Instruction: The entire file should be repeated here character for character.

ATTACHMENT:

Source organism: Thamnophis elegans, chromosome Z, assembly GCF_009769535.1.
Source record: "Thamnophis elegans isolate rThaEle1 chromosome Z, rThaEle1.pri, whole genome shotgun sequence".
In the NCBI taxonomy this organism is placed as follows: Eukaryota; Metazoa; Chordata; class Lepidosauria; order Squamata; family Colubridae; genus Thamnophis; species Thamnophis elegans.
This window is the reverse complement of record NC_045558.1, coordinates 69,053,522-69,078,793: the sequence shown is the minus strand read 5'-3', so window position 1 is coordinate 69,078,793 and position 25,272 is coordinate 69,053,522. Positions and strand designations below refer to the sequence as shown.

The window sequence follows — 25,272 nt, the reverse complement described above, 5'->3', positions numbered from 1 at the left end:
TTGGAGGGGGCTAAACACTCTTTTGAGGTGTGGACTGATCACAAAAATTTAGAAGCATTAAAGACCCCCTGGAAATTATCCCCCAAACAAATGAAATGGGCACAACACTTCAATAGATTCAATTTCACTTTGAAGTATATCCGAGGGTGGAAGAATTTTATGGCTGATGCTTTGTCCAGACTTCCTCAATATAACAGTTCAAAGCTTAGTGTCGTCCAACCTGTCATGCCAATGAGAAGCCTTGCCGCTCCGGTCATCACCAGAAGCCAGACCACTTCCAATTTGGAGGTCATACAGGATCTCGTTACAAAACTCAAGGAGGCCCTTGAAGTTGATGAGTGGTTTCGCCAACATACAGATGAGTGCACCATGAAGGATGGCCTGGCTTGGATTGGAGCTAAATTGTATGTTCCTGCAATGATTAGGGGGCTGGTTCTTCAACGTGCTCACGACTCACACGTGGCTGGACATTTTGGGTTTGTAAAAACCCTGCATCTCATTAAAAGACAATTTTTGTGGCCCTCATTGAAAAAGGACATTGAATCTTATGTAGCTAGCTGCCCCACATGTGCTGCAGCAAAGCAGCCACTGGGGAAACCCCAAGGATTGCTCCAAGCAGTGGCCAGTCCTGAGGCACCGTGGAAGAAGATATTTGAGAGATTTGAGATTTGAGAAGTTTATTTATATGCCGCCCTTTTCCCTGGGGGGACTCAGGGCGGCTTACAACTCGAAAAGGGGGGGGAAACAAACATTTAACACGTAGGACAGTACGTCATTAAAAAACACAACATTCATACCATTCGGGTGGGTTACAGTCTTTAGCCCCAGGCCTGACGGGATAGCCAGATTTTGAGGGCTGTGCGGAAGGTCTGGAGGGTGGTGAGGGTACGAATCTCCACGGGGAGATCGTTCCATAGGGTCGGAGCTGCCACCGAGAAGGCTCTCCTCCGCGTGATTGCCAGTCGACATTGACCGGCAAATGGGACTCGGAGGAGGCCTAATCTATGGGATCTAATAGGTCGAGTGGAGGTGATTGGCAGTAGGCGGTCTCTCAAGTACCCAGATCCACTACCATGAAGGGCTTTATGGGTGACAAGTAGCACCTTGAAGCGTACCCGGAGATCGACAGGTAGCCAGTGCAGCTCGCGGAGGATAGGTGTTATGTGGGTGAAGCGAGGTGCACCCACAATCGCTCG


Source organism: Thamnophis elegans, chromosome Z, assembly GCF_009769535.1.
Source record: "Thamnophis elegans isolate rThaEle1 chromosome Z, rThaEle1.pri, whole genome shotgun sequence".
In the NCBI taxonomy this organism is placed as follows: Eukaryota; Metazoa; Chordata; class Lepidosauria; order Squamata; family Colubridae; genus Thamnophis; species Thamnophis elegans.
This window is the reverse complement of record NC_045558.1, coordinates 69,053,522-69,078,793: the sequence shown is the minus strand read 5'-3', so window position 1 is coordinate 69,078,793 and position 25,272 is coordinate 69,053,522. Positions and strand designations below refer to the sequence as shown.

The window sequence follows — 25,272 nt, the reverse complement described above, 5'->3', positions numbered from 1 at the left end:
TTGGAGGGGGCTAAACACTCTTTTGAGGTGTGGACTGATCACAAAAATTTAGAAGCATTAAAGACCCCCTGGAAATTATCCCCCAAACAAATGAAATGGGCACAACACTTCAATAGATTCAATTTCACTTTGAAGTATATCCGAGGGTGGAAGAATTTTATGGCTGATGCTTTGTCCAGACTTCCTCAATATAACAGTTCAAAGCTTAGTGTCGTCCAACCTGTCATGCCAATGAGAAGCCTTGCCGCTCCGGTCATCACCAGAAGCCAGACCACTTCCAATTTGGAGGTCATACAGGATCTCGTTACAAAACTCAAGGAGGCCCTTGAAGTTGATGAGTGGTTTCGCCAACATACAGATGAGTGCACCATGAAGGATGGCCTGGCTTGGATTGGAGCTAAATTGTATGTTCCTGCAATGATTAGGGGGCTGGTTCTTCAACGTGCTCACGACTCACACGTGGCTGGACATTTTGGGTTTGTAAAAACCCTGCATCTCATTAAAAGACAATTTTTGTGGCCCTCATTGAAAAAGGACATTGAATCTTATGTAGCTAGCTGCCCCACATGTGCTGCAGCAAAGCAGCCACTGGGGAAACCCCAAGGATTGCTCCAAGCAGTGGCCAGTCCTGAGGCACCGTGGAAGAAGATATTTGAGAGATTTGAGATTTGAGAAGTTTATTTATATGCCGCCCTTTTCCCTGGGGGGACTCAGGGCGGCTTACAACTCGAAAAGGGGGGGGAAACAAACATTTAACACGTAGGACAGTACGTCATTAAAAAACACAACATTCATACCATTCGGGTGGGTTACAGTCTTTAGCCCCAGGCCTGACGGGATAGCCAGATTTTGAGGGCTGTGCGGAAGGTCTGGAGGGTGGTGAGGGTACGAATCTCCACGGGGAGATCGTTCCATAGGGTCGGAGCTGCCACCGAGAAGGCTCTCCTCCGCGTGATTGCCAGTCGACATTGACCGGCAAATGGGACTCGGAGGAGGCCTAATCTATGGGATCTAATAGGTCGAGTGGAGGTGATTGGCAGTAGGCGGTCTCTCAAGTACCCAGATCCACTACCATGAAGGGCTTTATGGGTGACAAGTAGCACCTTGAAGCGTACCCGGAGATCGACAGGTAGCCAGTGCAGCTCGCGGAGGATAGGTGTTATGTGGGTGAAGCGAGGTGCACCCACAATCGCTCG